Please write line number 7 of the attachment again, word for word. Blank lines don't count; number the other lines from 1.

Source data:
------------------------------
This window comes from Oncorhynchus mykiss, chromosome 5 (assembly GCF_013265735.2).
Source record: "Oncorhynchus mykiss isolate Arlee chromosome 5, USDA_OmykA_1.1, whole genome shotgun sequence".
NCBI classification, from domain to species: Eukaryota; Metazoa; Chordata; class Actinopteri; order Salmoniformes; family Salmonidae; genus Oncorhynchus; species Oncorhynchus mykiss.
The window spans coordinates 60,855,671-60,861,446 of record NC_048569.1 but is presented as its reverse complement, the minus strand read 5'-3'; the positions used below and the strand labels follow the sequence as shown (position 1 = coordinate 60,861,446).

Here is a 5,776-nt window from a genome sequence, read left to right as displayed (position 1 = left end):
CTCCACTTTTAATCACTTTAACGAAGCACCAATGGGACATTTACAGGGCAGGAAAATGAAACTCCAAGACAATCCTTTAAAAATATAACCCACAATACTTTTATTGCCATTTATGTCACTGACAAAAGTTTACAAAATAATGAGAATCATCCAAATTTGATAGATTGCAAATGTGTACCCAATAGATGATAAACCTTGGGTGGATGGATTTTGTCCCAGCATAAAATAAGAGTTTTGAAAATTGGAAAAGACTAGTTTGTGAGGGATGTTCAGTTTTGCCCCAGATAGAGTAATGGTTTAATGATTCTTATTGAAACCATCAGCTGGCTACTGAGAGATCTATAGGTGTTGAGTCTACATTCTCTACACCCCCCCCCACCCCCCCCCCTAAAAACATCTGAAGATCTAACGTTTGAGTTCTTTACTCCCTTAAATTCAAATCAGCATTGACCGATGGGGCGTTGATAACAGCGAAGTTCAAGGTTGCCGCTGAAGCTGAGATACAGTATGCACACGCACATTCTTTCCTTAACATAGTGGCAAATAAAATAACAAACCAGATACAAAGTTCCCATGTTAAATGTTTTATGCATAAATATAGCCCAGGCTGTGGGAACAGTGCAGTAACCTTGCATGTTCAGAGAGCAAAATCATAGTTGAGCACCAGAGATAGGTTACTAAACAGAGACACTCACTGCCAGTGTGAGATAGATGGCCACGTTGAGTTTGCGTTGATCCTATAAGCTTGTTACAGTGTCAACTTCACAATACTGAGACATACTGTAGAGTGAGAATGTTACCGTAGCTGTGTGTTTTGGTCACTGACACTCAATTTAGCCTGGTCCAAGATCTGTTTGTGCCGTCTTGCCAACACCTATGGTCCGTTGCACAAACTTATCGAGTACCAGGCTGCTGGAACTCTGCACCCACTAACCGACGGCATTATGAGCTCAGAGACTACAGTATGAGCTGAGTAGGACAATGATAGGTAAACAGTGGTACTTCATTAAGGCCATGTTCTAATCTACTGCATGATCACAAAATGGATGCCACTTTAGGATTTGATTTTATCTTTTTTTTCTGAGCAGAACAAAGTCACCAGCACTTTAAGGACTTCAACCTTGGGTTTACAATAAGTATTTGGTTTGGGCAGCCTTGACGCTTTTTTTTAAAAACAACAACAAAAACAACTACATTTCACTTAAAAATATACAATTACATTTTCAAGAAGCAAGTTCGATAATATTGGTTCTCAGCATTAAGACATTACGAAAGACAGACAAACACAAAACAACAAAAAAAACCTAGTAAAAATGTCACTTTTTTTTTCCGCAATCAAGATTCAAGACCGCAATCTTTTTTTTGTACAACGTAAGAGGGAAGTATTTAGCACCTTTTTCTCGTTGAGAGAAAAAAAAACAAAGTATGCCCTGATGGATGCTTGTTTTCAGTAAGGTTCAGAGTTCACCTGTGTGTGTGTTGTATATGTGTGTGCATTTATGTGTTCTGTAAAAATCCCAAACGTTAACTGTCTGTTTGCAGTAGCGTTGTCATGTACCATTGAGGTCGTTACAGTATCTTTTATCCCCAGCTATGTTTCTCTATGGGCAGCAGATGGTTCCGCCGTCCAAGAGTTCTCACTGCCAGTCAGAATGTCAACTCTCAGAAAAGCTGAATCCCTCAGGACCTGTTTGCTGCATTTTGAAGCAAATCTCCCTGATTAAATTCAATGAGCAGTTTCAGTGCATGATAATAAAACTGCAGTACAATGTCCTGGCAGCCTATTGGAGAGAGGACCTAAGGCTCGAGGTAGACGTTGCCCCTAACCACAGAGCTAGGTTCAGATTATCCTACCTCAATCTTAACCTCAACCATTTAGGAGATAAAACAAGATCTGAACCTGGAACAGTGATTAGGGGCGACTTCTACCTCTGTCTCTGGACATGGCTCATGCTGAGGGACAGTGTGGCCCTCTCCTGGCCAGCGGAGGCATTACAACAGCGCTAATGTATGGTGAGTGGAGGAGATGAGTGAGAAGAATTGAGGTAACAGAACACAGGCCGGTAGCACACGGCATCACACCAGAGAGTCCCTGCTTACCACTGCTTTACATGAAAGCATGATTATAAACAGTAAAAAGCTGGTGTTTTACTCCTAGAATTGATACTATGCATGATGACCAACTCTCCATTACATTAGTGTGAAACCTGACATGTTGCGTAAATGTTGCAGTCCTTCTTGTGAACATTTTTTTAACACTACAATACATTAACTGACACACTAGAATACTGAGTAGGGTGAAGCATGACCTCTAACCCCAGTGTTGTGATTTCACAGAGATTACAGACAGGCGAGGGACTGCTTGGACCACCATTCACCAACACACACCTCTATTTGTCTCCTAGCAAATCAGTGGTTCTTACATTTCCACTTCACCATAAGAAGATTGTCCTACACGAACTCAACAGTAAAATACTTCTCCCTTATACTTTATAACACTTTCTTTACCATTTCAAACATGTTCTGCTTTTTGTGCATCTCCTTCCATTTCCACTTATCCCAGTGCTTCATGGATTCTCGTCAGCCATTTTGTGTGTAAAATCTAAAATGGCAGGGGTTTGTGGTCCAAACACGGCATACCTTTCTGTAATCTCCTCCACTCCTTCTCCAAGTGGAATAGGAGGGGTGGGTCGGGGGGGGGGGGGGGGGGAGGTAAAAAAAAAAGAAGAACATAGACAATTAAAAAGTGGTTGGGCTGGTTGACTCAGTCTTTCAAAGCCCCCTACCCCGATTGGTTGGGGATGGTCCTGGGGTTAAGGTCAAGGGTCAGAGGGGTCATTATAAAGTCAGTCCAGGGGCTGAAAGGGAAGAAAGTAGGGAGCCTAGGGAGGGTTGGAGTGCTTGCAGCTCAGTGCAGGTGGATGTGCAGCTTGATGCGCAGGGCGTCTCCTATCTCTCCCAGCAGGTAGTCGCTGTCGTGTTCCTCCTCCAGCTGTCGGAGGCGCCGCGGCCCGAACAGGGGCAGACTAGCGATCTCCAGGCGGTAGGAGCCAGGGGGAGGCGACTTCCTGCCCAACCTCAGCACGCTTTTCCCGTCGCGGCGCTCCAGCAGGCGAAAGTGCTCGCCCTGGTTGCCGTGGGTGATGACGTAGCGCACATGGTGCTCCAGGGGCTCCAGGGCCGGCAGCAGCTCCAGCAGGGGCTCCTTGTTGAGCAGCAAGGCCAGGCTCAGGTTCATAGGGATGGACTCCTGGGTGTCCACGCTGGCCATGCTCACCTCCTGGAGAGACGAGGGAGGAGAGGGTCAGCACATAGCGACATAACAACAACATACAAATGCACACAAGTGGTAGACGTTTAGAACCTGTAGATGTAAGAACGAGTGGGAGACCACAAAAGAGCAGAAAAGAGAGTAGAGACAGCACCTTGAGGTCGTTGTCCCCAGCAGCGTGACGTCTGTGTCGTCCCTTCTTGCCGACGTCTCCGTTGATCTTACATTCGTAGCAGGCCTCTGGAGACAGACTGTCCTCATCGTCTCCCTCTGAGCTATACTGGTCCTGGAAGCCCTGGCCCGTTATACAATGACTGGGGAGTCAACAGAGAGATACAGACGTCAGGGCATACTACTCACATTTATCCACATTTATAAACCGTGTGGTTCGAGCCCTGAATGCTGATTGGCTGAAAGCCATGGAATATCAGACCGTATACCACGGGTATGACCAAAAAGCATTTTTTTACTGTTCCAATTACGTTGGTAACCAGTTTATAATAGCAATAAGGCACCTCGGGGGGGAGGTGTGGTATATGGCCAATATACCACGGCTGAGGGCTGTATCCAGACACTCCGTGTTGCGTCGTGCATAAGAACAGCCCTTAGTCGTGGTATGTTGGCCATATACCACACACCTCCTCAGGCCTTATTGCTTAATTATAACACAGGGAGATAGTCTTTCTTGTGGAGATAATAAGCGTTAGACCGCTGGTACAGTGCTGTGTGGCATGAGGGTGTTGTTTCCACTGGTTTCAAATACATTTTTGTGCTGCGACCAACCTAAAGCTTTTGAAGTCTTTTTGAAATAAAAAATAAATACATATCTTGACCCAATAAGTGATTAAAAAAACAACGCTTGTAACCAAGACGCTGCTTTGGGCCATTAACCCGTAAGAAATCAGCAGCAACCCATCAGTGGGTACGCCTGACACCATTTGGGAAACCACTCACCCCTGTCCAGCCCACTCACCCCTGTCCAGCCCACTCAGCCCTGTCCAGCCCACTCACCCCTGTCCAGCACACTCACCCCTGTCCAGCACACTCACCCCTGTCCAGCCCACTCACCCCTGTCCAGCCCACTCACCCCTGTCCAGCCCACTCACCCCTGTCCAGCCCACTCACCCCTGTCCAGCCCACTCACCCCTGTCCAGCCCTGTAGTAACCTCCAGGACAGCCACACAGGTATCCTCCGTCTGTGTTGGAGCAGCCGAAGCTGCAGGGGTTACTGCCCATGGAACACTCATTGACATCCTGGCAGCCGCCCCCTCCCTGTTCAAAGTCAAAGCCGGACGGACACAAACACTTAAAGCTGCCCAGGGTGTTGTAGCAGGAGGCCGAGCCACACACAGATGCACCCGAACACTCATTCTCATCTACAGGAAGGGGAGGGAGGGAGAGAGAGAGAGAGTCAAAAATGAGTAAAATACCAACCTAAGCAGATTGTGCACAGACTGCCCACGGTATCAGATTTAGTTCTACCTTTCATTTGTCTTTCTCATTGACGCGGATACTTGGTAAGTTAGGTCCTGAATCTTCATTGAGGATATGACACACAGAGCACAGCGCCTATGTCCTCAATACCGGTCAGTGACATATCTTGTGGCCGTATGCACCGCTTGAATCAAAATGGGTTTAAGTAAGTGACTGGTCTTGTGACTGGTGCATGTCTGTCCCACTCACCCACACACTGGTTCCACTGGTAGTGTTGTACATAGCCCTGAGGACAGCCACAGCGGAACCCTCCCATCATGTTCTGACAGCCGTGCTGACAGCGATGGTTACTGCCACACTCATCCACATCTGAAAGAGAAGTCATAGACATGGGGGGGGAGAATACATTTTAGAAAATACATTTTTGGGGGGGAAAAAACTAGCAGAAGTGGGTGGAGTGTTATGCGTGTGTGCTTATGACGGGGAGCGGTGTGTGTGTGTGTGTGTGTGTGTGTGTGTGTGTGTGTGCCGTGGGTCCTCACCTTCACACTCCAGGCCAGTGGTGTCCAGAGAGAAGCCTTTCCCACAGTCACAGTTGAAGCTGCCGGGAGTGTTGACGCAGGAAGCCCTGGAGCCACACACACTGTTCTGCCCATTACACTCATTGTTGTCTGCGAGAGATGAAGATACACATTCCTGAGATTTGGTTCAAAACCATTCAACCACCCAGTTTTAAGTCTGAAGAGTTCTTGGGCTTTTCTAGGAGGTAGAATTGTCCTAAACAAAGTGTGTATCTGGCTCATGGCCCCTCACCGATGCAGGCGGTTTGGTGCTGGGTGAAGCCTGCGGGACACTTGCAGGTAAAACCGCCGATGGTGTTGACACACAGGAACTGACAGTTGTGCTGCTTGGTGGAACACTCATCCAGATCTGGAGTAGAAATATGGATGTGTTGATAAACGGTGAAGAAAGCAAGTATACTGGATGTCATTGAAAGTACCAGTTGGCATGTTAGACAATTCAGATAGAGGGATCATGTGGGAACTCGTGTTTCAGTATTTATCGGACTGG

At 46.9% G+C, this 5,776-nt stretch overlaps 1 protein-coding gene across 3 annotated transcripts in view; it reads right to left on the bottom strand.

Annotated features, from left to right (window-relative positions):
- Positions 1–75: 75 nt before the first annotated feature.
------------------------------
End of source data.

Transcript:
At 46.9% G+C, this 5,776-nt stretch overlaps 1 protein-coding gene across 3 annotated transcripts in view; it reads right to left on the bottom strand.